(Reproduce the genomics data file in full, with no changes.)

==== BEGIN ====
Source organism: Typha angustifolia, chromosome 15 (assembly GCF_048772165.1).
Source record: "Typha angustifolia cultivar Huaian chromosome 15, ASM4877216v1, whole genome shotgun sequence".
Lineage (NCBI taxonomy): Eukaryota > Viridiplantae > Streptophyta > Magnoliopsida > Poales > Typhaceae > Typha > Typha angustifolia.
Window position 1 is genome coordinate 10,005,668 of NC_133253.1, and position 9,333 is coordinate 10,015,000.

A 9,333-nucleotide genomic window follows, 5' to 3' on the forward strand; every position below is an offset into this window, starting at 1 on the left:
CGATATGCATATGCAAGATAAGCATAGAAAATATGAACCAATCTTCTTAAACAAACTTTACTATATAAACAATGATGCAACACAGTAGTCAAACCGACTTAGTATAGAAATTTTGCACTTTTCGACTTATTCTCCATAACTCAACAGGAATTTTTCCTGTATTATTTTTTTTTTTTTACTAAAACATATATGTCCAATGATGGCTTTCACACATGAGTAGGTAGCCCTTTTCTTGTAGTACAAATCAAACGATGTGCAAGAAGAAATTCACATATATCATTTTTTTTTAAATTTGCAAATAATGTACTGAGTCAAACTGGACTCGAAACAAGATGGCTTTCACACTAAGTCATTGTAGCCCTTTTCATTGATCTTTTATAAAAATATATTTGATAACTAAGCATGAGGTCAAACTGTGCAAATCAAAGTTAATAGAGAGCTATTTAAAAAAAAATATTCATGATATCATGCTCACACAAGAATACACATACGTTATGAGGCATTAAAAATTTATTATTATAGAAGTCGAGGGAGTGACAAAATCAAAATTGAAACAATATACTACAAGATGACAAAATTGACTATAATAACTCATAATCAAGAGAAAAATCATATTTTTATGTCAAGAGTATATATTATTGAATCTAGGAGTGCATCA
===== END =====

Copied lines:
Source organism: Typha angustifolia, chromosome 15 (assembly GCF_048772165.1).
Source record: "Typha angustifolia cultivar Huaian chromosome 15, ASM4877216v1, whole genome shotgun sequence".
Lineage (NCBI taxonomy): Eukaryota > Viridiplantae > Streptophyta > Magnoliopsida > Poales > Typhaceae > Typha > Typha angustifolia.
Window position 1 is genome coordinate 10,005,668 of NC_133253.1, and position 9,333 is coordinate 10,015,000.

A 9,333-nucleotide genomic window follows, 5' to 3' on the forward strand; every position below is an offset into this window, starting at 1 on the left:
CGATATGCATATGCAAGATAAGCATAGAAAATATGAACCAATCTTCTTAAACAAACTTTACTATATAAACAATGATGCAACACAGTAGTCAAACCGACTTAGTATAGAAATTTTGCACTTTTCGACTTATTCTCCATAACTCAACAGGAATTTTTCCTGTATTATTTTTTTTTTTTTACTAAAACATATATGTCCAATGATGGCTTTCACACATGAGTAGGTAGCCCTTTTCTTGTAGTACAAATCAAACGATGTGCAAGAAGAAATTCACATATATCATTTTTTTTTAAATTTGCAAATAATGTACTGAGTCAAACTGGACTCGAAACAAGATGGCTTTCACACTAAGTCATTGTAGCCCTTTTCATTGATCTTTTATAAAAATATATTTGATAACTAAGCATGAGGTCAAACTGTGCAAATCAAAGTTAATAGAGAGCTATTTAAAAAAAAATATTCATGATATCATGCTCACACAAGAATACACATACGTTATGAGGCATTAAAAATTTATTATTATAGAAGTCGAGGGAGTGACAAAATCAAAATTGAAACAATATACTACAAGATGACAAAATTGACTATAATAACTCATAATCAAGAGAAAAATCATATTTTTATGTCAAGAGTATATATTATTGAATCTAGGAGTGCATCA